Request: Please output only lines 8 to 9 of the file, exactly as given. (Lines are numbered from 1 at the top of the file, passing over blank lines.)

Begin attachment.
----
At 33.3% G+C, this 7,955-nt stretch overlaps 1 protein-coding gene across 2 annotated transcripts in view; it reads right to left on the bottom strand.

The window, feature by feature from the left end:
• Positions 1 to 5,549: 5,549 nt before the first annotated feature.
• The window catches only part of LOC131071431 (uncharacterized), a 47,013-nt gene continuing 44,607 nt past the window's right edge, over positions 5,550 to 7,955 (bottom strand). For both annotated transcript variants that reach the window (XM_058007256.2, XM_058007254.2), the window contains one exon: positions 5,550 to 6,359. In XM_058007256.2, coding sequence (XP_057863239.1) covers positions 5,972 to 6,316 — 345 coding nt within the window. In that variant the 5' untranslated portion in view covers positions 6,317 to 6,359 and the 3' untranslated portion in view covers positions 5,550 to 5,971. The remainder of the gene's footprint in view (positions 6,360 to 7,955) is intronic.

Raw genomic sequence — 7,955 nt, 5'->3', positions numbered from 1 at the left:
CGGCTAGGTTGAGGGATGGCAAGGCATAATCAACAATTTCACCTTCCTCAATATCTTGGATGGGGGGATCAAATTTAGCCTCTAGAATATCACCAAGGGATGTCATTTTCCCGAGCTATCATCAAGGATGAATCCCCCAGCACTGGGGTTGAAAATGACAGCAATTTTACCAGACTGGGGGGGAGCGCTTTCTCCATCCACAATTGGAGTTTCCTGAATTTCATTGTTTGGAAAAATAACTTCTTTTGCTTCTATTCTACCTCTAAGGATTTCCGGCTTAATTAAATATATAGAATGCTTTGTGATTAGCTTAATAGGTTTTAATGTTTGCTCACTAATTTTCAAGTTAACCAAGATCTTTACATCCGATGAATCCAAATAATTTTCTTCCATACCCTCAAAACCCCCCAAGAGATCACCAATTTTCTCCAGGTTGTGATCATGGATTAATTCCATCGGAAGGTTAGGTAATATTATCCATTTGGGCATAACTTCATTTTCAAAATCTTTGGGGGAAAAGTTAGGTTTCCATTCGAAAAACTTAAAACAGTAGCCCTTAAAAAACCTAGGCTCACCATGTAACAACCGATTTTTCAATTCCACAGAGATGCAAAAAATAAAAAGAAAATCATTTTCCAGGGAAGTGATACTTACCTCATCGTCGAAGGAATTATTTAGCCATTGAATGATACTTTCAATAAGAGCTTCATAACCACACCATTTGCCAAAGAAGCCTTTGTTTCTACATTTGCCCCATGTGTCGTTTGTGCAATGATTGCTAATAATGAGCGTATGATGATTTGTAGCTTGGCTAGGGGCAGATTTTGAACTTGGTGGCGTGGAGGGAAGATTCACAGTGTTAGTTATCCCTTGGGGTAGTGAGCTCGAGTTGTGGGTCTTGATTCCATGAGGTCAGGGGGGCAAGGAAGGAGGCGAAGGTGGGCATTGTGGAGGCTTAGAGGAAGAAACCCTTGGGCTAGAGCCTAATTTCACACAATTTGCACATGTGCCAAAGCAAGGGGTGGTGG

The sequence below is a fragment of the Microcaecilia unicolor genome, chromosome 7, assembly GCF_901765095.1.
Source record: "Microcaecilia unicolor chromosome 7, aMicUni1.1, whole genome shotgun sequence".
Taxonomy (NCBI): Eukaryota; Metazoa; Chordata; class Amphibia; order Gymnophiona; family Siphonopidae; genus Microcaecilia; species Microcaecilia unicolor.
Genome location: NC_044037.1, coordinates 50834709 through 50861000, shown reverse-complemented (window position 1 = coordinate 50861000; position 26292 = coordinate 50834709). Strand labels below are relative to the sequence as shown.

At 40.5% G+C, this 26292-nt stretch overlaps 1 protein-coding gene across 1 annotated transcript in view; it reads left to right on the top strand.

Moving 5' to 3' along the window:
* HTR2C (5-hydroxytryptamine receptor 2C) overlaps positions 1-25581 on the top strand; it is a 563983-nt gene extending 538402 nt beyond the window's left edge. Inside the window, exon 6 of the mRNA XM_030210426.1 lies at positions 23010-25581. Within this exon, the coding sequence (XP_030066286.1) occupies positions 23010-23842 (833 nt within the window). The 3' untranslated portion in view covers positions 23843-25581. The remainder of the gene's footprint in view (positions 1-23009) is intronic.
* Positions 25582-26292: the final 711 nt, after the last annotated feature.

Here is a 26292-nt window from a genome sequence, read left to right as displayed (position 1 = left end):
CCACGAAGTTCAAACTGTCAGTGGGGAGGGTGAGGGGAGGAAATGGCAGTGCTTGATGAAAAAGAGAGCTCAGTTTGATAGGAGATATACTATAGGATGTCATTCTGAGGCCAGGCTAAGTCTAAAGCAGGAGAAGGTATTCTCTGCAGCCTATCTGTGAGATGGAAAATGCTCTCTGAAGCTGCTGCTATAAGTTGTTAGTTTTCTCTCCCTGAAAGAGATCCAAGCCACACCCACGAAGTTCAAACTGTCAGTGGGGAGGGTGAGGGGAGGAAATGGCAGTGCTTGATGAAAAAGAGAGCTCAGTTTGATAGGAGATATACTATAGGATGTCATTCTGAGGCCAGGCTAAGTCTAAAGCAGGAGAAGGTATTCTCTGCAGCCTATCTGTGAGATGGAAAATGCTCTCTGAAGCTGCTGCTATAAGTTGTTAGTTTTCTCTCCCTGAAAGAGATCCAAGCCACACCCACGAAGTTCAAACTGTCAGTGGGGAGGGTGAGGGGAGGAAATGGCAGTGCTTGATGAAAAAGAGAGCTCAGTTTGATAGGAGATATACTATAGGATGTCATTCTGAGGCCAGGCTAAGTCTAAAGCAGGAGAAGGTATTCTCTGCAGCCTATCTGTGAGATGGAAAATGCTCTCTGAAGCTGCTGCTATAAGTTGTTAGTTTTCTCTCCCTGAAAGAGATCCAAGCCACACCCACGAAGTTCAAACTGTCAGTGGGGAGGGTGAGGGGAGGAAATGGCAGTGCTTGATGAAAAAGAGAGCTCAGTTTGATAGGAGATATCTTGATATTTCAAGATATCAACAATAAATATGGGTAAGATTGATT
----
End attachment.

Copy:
Source record: "Microcaecilia unicolor chromosome 7, aMicUni1.1, whole genome shotgun sequence".
Taxonomy (NCBI): Eukaryota; Metazoa; Chordata; class Amphibia; order Gymnophiona; family Siphonopidae; genus Microcaecilia; species Microcaecilia unicolor.